Margaret Jennings discovers that the more you exercise, the more your body has the capacity to fight off debilitating illnesses — in spite of inherited disease
WERE exercising, eating well and leading a more stress-free life among your new year resolutions? If your enthusiasm is flagging then keep this in mind: those positive lifestyle changes may have more influence on how you age and your longevity, than the genetic blueprint you inherited from your family tree.
While it can be easy to blame our health problems on our ancestors, buying into the belief that we will inevitably have certain diseases or will die young — genes only explain about 25 percent of the variation in our lifespan, according to James McInerney, former director of the Genetics and Bioinformatics degree course at NUI Maynooth and now chair in Evolutionary Biology at The University of Manchester.
“We know there is a genetic component to longevity but exactly which genes, is still an open question. Identical twins have the same genetic sequence, non-identical twins have different genetic sequences. They are as similar as siblings and, therefore, if we see different outcomes for the two groups, we can, tentatively, attribute the difference to genetics,” says Professor McInerney.
It turns out that identical twins have much more similar life lengths than non-identical twins, which leads to the conclusion that genetics can explain about 25% of how our lifespan is dictated.
“Genetics is not everything in terms of lifespan, but it is significant and people with identical genetics will expect to have more similar lifespans, than non-identical people,” he says.
However, at the same time, many genetic conditions can be easily dealt with through lifestyle choices, he says. “Type 2 diabetes, adult onset, can very often be controlled by diet alone, for instance. So, genetics is not everything and there is no reason for adopting a fatalistic attitude.
Consider that 150 years ago, life expectancy in Ireland was about 40 years old. Public health initiatives such as vaccination, modern medicine and hygiene have all contributed a lot. If people want to live longer, exercise is the single greatest ‘pill’ available to humanity,” he says.
Results of research released last year from the US-based Duke University Centre for Ageing, on 1,000 people studied at three stages of their lives — aged 26, 32 and 38 — found some of the participants were ageing three years per chronological year, while others of their peers were not ageing at all.
Already, before mid-life, individuals who were ageing more rapidly were less physically able, showed cognitive decline and brain ageing, self-reported worse health, and looked older. The researchers concluded that environmental factors, rather than genetic, influenced the ageing process more. Results from the Genome-Wide Association Studies suggest that multiple genes govern longevity, says Professor McInerney. So far there seems to be associations with inflammation — influencing our response to disease and injury for instance; oxidation in cells, and metabolism of fat.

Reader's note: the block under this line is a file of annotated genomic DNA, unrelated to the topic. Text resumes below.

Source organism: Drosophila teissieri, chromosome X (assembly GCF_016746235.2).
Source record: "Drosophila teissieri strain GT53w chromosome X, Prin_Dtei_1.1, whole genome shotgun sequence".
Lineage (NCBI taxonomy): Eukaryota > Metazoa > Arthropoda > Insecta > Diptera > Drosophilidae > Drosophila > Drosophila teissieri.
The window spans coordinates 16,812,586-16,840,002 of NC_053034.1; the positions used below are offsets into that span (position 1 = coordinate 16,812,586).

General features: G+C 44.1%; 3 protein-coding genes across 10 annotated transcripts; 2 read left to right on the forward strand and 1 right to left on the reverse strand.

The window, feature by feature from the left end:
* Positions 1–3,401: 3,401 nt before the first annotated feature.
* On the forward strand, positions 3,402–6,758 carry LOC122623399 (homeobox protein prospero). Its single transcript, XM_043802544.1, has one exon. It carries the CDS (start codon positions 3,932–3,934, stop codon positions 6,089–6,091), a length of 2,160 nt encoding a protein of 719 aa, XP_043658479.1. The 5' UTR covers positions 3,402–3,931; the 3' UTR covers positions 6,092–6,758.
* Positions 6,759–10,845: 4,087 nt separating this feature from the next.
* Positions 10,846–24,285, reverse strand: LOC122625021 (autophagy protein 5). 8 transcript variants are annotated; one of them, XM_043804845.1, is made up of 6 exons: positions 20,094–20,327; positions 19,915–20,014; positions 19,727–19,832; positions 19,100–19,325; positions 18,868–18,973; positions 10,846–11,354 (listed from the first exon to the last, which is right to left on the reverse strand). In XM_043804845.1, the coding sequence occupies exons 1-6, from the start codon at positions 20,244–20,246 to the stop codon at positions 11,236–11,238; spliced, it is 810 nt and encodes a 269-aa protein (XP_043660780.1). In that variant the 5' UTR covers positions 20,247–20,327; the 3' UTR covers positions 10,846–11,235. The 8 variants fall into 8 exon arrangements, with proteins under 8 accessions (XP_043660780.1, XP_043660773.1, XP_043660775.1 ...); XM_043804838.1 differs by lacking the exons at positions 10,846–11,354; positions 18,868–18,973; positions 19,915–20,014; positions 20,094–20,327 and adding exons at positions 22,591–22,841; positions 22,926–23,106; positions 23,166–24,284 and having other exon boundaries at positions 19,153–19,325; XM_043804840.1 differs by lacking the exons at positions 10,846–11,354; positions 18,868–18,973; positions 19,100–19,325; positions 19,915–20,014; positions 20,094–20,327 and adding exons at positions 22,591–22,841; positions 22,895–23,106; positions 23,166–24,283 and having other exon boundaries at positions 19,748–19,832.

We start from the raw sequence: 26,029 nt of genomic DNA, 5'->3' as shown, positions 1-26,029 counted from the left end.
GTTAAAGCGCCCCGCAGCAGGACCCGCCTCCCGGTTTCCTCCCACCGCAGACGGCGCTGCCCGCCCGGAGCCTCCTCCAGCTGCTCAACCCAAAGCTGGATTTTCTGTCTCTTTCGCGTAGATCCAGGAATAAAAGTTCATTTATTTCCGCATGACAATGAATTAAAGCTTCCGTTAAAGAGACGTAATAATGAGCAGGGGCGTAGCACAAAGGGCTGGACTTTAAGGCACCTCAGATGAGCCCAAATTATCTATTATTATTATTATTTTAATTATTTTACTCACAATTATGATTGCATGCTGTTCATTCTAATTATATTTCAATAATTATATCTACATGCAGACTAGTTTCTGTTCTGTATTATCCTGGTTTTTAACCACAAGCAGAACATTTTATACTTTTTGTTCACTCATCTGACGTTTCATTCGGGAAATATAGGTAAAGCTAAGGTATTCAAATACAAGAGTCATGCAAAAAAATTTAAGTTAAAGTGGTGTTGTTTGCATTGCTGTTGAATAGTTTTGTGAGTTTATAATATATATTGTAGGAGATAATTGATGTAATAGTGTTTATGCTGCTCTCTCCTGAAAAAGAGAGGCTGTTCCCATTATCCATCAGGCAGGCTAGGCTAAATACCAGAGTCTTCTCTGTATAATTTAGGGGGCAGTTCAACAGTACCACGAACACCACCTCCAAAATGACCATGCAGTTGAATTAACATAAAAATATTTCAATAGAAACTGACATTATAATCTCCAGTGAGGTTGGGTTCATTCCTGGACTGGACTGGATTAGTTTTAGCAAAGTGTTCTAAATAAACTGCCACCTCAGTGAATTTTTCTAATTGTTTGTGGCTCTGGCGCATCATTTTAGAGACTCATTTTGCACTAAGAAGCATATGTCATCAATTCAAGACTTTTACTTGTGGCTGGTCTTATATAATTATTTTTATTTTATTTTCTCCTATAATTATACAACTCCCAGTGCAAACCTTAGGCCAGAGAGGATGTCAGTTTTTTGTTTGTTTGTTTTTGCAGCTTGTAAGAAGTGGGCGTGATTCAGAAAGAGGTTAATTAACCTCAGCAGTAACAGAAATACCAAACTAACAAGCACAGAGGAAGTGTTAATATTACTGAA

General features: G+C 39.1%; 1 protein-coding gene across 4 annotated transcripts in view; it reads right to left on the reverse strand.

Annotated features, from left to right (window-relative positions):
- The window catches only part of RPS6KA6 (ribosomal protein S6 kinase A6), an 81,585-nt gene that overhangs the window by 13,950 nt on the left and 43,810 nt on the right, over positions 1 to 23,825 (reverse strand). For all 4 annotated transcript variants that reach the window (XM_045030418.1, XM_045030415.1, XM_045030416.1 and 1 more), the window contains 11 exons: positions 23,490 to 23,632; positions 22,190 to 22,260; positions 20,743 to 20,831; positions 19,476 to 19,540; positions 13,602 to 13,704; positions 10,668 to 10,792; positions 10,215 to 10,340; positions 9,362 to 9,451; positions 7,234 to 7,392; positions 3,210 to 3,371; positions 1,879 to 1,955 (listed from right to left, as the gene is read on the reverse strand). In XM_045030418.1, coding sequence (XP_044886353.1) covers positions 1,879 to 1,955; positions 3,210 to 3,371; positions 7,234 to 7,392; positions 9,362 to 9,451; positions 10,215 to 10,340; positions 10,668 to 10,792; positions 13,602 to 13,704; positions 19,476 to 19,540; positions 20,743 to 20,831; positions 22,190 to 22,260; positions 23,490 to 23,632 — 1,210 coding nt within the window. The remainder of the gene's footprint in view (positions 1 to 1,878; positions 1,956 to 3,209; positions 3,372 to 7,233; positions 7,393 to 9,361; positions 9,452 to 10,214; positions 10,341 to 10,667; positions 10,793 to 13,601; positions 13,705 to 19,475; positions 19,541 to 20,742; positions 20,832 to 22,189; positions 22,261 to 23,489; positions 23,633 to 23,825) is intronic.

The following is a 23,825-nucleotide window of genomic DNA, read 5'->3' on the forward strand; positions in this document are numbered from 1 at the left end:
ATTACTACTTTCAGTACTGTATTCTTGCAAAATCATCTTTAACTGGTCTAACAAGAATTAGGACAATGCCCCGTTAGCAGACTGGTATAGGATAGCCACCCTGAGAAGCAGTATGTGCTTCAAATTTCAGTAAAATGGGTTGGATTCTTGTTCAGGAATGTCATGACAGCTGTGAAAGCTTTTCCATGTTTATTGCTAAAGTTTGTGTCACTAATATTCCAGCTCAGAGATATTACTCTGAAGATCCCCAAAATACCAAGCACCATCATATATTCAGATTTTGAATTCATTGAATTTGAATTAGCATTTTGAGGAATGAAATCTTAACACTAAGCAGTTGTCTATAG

“The human is a complex system. It is responsive to its environment and it can have errors which we call disease. Longevity in general can be thought of as a good response to the environment — how we are able to defeat diseases, to be protected against diseases like cancer and to age more slowly, for instance,” he says.
Inflammation is our body’s natural response to the threat from an injury, infection, or disease; our immune system sends in an army of white cells to fight them off. However, as we age, our bodies seem to be less able to disarm the inflammatory process. Chronic inflammation develops when our body fails to call back the army and the white cells flood our system, causing disease.
So what can we do? Lots of research on inflammation and ageing has already linked the benefits of exercise — which brings us back to our own lifestyle choices.
“Genetically, my inflammation process is about 99.9 percent similar to yours, but these tiny differences might be crucial,” says Professor McInerney.
“A slightly different inflammatory response might result in quicker clearance of infections and might mean a better recovery from disease. It certainly looks like maintaining a good level of overall health will keep your immune system generally healthy.
“At the population level, staying healthy, exercising continuously — yes, even if you are 85 years old — not becoming obese, not smoking, moderating alcohol — these can have a much more important effect than genetics,” he says.
In their book You Staying Young: The Owner’s Manual for Extending Your Warranty, authors Michael Roizen and Mehmet Oz suggest thinking of your genetic inheritance as stored information: “It’s the factory-installed info that comes with your biological system.
You have the power with your behavioural software to alter that information along the way. But if you don’t take any action, then the stored information is what dictates how those genes play out.”
So keep those new year resolutions up for a longer healthier life.
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